The terrifying plot came to light in a letter from British atomic expert William Penney warning the authorities of a possible attack in 1954, the Daily Express reported. The documents are part of a series of classified letters from the 1950s released by the National Archives. In a note to Atomic Energy Authority chairman Edwin Plowden, Penney told how Moscow was plotting to drop just a handful of the deadly weapons across London, causing "complete destruction" over a three-mile radius.
He said the targets would fall within a triangle between Croydon to the south of London, Romford to the east and Uxbridge to the west. "Most serious risk of all -- fire storm," Penney said in the letter. Penney, who died in 1991 aged 81, even accompanied his handwritten letter with a drawing of the resulting fall-out. In the sketch, he drew circles where each of the warheads and the fallout would strike. Each would be more powerful than the nuclear bomb that was dropped on Nagasaki in 1945, effectively ending World War II.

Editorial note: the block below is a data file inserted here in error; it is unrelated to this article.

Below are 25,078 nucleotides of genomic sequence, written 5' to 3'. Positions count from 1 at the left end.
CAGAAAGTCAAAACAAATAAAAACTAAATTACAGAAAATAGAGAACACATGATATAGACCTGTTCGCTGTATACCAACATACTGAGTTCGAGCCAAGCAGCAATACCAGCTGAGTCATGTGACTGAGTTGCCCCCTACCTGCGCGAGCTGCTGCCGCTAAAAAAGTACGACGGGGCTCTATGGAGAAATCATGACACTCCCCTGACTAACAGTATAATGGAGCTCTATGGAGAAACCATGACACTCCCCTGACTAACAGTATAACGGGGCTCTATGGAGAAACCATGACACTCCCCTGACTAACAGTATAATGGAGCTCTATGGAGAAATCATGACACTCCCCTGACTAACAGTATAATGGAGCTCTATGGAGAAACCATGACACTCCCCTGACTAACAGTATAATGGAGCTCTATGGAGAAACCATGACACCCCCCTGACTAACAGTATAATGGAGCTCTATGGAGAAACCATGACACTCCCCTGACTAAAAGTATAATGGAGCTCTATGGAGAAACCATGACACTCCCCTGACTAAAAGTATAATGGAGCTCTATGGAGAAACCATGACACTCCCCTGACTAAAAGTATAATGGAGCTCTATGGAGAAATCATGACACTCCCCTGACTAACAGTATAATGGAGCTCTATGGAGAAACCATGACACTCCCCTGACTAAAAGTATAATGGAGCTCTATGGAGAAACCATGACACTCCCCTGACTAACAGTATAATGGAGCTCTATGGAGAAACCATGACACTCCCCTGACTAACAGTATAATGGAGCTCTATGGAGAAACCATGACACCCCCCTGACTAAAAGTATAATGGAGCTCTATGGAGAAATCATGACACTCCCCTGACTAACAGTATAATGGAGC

"Instead of using, say, 32 bombs on London, they would probably use three, four or five very powerful ones which would give the same total damage but need not be aimed accurately," he wrote.
Penney, who was the government's chief advisor on the country's nuclear arsenal, also warned that a global thermonuclear war "would threaten life throughout the world". The decision by US President Harry Truman to drop two atomic bombs on Hiroshima and Nagasaki saw the death of at least 129,000 civilians, many of whom were women and children, with more dying of radiation-related illnesses in later years.